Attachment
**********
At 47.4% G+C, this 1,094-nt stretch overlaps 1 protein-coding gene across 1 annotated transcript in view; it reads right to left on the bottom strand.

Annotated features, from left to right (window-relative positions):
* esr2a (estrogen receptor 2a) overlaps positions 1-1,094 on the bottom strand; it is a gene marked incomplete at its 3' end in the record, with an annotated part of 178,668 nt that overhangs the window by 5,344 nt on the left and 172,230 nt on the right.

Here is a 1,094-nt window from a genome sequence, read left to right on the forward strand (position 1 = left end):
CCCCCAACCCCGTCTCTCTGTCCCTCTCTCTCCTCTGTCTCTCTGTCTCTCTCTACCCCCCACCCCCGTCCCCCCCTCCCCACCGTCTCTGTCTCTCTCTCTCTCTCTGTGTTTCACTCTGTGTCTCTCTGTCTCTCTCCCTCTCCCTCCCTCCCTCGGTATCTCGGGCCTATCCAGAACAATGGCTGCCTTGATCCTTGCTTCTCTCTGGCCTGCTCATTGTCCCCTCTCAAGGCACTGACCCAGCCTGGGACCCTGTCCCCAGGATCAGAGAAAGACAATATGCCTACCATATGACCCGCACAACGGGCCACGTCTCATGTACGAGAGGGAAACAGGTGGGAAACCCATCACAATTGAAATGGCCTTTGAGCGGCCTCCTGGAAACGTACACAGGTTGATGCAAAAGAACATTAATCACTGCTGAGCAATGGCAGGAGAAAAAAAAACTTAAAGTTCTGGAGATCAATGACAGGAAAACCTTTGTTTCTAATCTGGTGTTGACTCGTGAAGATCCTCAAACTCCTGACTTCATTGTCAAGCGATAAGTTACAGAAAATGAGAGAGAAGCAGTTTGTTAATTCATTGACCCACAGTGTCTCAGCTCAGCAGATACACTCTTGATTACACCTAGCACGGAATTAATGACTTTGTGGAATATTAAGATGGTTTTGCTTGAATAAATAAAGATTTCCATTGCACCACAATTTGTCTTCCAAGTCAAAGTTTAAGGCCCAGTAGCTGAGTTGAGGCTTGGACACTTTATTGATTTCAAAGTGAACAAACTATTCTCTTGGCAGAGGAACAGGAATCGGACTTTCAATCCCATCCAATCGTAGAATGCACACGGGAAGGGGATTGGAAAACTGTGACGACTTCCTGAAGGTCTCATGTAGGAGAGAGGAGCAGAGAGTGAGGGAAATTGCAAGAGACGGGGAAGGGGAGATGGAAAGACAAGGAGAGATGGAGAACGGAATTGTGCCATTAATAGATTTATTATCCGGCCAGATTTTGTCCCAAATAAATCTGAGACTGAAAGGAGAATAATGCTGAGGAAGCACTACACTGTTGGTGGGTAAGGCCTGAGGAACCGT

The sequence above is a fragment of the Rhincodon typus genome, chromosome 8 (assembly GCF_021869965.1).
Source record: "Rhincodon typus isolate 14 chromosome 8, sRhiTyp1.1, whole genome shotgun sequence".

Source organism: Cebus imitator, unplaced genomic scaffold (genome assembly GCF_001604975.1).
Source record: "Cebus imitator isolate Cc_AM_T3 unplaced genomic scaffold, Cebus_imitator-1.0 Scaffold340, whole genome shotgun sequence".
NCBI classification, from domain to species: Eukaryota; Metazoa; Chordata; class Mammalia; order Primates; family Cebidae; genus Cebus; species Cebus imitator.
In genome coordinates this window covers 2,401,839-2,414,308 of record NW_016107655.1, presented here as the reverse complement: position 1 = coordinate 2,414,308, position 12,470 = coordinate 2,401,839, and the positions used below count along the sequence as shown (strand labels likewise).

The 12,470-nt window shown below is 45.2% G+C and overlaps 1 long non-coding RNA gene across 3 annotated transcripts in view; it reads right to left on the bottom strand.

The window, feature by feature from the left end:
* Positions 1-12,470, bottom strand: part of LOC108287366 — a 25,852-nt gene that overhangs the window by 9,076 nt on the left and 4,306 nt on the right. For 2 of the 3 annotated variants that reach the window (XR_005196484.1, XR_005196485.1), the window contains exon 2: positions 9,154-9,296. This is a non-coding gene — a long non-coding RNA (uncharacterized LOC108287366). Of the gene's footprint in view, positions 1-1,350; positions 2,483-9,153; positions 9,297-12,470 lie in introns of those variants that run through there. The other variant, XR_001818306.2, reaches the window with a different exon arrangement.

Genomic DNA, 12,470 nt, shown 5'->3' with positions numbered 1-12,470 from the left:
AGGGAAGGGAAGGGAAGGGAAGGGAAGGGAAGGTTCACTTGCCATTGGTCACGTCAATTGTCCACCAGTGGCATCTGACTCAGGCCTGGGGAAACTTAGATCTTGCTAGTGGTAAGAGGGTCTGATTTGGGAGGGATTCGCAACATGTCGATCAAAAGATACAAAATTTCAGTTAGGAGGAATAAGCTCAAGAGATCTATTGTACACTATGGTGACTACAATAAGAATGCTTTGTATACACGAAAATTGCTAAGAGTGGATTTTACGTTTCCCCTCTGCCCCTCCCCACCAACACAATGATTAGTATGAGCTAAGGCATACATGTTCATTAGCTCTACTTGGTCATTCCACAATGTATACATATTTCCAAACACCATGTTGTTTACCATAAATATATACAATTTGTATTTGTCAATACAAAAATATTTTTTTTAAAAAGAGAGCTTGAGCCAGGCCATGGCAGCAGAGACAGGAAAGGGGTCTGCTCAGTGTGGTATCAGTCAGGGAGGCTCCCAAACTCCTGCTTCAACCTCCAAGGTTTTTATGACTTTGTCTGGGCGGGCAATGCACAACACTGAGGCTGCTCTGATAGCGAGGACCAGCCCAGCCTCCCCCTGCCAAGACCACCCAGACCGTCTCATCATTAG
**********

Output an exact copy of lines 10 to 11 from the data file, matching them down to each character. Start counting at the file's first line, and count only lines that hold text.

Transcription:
NCBI classification, from domain to species: Eukaryota; Metazoa; Chordata; class Mammalia; order Primates; family Cebidae; genus Cebus; species Cebus imitator.
In genome coordinates this window covers 2,401,839-2,414,308 of record NW_016107655.1, presented here as the reverse complement: position 1 = coordinate 2,414,308, position 12,470 = coordinate 2,401,839, and the positions used below count along the sequence as shown (strand labels likewise).